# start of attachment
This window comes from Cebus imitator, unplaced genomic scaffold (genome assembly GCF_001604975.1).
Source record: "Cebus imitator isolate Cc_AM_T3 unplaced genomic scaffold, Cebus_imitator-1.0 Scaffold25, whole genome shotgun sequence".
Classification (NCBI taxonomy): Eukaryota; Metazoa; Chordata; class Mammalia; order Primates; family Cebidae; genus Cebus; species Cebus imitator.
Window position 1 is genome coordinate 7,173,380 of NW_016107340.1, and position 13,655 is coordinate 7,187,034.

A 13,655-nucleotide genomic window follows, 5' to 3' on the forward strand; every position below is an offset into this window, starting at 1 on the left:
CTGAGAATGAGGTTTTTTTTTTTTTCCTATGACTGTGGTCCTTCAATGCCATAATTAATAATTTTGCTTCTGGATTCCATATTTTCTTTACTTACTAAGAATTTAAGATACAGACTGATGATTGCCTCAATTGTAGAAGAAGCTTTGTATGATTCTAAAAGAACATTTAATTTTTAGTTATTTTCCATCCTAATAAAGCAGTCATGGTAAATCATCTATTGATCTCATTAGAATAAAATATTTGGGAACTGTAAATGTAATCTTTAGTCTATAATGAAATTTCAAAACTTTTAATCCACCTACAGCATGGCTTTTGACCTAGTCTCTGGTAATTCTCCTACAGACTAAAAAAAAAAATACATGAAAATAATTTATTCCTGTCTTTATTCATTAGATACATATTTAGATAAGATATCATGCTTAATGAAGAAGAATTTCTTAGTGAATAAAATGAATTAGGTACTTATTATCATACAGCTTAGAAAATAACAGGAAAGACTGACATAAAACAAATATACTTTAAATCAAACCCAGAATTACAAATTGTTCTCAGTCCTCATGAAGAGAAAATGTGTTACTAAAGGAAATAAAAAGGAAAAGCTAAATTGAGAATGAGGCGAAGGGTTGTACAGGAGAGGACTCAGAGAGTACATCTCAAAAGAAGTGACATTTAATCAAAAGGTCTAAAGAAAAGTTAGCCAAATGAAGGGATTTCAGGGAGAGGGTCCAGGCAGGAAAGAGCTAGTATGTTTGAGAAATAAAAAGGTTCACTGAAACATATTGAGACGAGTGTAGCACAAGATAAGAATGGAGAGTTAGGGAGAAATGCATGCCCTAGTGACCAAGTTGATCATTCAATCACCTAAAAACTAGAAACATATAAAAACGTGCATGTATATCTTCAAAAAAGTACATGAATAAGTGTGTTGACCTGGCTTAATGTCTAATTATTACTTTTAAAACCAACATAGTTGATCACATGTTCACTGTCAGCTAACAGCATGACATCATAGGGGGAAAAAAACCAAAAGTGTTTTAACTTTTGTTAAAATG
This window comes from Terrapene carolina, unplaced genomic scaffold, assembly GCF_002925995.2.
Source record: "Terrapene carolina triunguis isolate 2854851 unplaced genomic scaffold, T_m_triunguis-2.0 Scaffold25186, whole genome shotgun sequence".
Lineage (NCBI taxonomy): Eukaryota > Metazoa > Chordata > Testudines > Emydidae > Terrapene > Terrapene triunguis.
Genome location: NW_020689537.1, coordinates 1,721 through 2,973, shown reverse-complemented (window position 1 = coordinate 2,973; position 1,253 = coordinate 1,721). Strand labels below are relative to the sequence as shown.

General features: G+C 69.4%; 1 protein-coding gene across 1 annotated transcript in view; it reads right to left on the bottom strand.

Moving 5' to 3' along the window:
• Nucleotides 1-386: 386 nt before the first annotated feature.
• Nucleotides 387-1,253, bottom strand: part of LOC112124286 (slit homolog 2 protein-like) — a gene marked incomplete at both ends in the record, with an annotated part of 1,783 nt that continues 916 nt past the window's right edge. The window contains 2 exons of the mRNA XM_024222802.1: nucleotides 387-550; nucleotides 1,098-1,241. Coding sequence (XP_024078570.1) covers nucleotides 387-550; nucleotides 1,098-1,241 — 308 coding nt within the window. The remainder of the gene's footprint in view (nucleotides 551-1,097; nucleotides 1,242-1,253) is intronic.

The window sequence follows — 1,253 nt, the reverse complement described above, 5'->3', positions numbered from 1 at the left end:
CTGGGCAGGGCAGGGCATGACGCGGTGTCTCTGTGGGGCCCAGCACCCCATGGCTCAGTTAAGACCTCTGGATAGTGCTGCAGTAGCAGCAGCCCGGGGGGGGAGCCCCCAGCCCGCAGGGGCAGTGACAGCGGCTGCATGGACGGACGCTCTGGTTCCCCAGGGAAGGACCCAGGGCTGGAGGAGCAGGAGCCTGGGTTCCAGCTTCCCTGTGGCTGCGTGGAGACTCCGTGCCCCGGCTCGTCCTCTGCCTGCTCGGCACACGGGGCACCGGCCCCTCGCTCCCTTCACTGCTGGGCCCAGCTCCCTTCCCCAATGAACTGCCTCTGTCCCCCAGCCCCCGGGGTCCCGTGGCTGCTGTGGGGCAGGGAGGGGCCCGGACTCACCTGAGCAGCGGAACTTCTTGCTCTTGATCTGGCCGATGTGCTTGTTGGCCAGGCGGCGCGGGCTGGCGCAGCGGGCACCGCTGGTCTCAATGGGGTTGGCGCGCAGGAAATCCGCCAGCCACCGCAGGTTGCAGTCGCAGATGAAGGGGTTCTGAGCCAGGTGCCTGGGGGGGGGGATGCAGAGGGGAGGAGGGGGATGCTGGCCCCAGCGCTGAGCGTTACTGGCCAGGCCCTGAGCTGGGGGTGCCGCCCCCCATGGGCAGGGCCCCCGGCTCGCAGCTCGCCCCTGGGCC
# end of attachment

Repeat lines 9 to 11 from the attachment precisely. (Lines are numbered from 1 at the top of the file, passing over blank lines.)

Lineage (NCBI taxonomy): Eukaryota > Metazoa > Chordata > Testudines > Emydidae > Terrapene > Terrapene triunguis.
Genome location: NW_020689537.1, coordinates 1,721 through 2,973, shown reverse-complemented (window position 1 = coordinate 2,973; position 1,253 = coordinate 1,721). Strand labels below are relative to the sequence as shown.

General features: G+C 69.4%; 1 protein-coding gene across 1 annotated transcript in view; it reads right to left on the bottom strand.